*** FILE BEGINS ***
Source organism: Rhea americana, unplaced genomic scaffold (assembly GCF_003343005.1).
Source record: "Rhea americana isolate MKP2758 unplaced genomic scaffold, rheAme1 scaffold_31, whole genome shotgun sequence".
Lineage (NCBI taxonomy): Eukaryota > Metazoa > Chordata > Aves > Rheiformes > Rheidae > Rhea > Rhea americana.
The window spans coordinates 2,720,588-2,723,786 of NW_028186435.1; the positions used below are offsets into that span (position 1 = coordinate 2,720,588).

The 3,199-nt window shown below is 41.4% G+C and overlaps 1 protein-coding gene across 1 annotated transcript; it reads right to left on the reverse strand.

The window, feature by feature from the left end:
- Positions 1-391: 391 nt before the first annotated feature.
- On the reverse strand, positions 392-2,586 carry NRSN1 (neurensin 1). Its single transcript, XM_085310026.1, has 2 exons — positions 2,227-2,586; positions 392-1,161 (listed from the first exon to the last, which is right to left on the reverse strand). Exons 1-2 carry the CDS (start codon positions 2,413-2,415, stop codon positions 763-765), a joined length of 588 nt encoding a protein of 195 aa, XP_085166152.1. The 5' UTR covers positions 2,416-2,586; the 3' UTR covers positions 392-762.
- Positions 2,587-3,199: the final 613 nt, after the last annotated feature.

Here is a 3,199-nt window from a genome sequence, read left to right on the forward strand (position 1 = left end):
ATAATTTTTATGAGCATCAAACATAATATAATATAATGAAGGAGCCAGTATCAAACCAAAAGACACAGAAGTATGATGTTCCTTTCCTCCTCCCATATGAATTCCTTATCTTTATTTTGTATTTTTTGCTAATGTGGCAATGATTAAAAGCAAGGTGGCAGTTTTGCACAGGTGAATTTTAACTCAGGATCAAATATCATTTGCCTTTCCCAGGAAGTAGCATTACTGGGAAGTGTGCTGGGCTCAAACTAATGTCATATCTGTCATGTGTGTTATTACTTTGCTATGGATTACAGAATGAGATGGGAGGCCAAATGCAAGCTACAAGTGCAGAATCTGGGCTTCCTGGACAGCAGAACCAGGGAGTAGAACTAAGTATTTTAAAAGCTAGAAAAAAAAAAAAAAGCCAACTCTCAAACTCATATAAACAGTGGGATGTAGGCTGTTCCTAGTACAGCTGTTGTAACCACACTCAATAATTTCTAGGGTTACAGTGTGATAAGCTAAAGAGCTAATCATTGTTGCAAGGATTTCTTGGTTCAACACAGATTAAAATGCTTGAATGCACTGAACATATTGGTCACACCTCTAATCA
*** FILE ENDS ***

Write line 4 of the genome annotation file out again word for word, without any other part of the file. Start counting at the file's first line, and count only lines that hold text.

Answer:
The window spans coordinates 2,720,588-2,723,786 of NW_028186435.1; the positions used below are offsets into that span (position 1 = coordinate 2,720,588).